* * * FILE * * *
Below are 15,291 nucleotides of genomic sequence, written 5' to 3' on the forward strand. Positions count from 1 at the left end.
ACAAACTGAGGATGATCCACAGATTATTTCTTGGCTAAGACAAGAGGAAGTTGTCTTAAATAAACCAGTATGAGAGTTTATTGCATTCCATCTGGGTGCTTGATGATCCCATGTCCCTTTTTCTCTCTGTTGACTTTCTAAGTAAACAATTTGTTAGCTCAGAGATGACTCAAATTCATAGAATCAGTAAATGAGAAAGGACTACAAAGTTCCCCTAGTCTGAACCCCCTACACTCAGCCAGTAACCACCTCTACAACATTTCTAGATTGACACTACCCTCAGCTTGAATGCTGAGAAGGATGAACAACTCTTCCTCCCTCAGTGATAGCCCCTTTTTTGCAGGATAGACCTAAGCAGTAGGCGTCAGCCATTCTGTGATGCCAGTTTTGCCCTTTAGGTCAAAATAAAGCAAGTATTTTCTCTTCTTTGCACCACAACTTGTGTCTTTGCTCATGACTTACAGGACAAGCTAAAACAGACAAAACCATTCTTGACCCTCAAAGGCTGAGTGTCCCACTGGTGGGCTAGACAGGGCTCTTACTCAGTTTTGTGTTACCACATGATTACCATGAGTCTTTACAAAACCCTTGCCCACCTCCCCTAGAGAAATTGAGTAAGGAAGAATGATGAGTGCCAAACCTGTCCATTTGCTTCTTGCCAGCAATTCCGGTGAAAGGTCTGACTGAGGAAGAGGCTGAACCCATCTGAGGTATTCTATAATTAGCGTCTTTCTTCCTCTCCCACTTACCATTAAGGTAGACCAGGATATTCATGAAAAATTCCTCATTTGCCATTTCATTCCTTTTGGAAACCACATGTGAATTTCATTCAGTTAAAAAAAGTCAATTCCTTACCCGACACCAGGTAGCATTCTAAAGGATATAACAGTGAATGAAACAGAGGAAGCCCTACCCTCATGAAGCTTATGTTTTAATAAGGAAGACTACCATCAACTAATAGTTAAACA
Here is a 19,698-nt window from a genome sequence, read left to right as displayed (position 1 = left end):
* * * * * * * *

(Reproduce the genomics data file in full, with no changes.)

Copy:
Below are 15,291 nucleotides of genomic sequence, written 5' to 3' on the forward strand. Positions count from 1 at the left end.
ACAAACTGAGGATGATCCACAGATTATTTCTTGGCTAAGACAAGAGGAAGTTGTCTTAAATAAACCAGTATGAGAGTTTATTGCATTCCATCTGGGTGCTTGATGATCCCATGTCCCTTTTTCTCTCTGTTGACTTTCTAAGTAAACAATTTGTTAGCTCAGAGATGACTCAAATTCATAGAATCAGTAAATGAGAAAGGACTACAAAGTTCCCCTAGTCTGAACCCCCTACACTCAGCCAGTAACCACCTCTACAACATTTCTAGATTGACACTACCCTCAGCTTGAATGCTGAGAAGGATGAACAACTCTTCCTCCCTCAGTGATAGCCCCTTTTTTGCAGGATAGACCTAAGCAGTAGGCGTCAGCCATTCTGTGATGCCAGTTTTGCCCTTTAGGTCAAAATAAAGCAAGTATTTTCTCTTCTTTGCACCACAACTTGTGTCTTTGCTCATGACTTACAGGACAAGCTAAAACAGACAAAACCATTCTTGACCCTCAAAGGCTGAGTGTCCCACTGGTGGGCTAGACAGGGCTCTTACTCAGTTTTGTGTTACCACATGATTACCATGAGTCTTTACAAAACCCTTGCCCACCTCCCCTAGAGAAATTGAGTAAGGAAGAATGATGAGTGCCAAACCTGTCCATTTGCTTCTTGCCAGCAATTCCGGTGAAAGGTCTGACTGAGGAAGAGGCTGAACCCATCTGAGGTATTCTATAATTAGCGTCTTTCTTCCTCTCCCACTTACCATTAAGGTAGACCAGGATATTCATGAAAAATTCCTCATTTGCCATTTCATTCCTTTTGGAAACCACATGTGAATTTCATTCAGTTAAAAAAAGTCAATTCCTTACCCGACACCAGGTAGCATTCTAAAGGATATAACAGTGAATGAAACAGAGGAAGCCCTACCCTCATGAAGCTTATGTTTTAATAAGGAAGACTACCATCAACTAATAGTTAAACA
Here is a 19,698-nt window from a genome sequence, read left to right as displayed (position 1 = left end):